“Symptoms of EAB can easily be confused with drought or other abiotic stress and damage from native wood borers,” he said. “Also D-shaped exit holes are not readily apparent at eye level on trees that are in the earliest stages of infestation. University Extension services and state and federal government agencies have produced great EAB fact sheets to help practitioners diagnose the signs and symptoms of EAB. Reference these and have them handy when you are in the field.”
Bernick also urges arborists to follow the proper application protocols. “Ensure that products are applied at the proper time, using the correct dosage rate and application technique,” he said. “Treating trees before they are infested and showing visible symptoms will increase your likelihood for success.”
“Be proactive,” said Gorden. “Preventative and early treatment of trees infested with EAB provides the best results for saving the tree.”
According to Gorden, if a tree is undersized, physically damaged, or infested beyond treatment options, plan for its removal and replacement. However, as stated earlier, the cost of citywide removal is financially and environmentally devastating to the community as well.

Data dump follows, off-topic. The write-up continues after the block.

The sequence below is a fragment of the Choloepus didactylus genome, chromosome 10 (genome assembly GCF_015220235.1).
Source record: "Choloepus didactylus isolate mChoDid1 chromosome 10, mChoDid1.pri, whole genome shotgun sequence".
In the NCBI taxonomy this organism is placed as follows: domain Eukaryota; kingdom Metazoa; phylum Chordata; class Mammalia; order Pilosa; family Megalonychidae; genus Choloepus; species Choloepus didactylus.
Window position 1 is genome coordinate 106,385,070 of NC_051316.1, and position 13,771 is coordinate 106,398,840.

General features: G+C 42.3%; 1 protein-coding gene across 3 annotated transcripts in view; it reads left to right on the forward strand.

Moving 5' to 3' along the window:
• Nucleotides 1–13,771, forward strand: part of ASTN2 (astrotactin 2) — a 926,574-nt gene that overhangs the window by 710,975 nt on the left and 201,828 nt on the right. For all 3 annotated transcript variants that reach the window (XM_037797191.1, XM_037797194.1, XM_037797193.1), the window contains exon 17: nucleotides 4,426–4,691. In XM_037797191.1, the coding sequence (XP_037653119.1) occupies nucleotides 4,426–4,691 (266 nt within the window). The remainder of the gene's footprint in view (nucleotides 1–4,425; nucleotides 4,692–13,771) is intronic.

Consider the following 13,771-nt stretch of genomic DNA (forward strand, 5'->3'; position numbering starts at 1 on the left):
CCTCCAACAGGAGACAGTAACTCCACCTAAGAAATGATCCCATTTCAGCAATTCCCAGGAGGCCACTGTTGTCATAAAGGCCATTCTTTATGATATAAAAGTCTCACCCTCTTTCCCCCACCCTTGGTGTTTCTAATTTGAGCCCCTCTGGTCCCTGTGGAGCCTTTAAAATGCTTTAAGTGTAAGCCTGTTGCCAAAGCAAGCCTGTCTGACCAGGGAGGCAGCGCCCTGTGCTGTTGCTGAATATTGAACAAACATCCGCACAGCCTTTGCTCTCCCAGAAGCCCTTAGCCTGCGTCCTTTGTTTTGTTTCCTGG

“Both public and private tree health care professionals must remain attuned to the new research and new information on controlling EAB,” said Gorden. “Because new research is generated every year, data from the earliest outbreaks is simply ineffective at making treatment decisions. Check with surrounding cities that have made both effective and less successful choices at preserving their urban forests. Evaluate their results and ask for their guidance.”
The future of EAB
According to Bernick, EAB will continue to spread short distances via natural spread of the beetle, and will continue to spread long distances on firewood. Detections in new states will most likely be more localized initially and spread outward via natural flight and movement of firewood. Until detection techniques improve, we will be challenged to know exactly where EAB is located when population densities are low.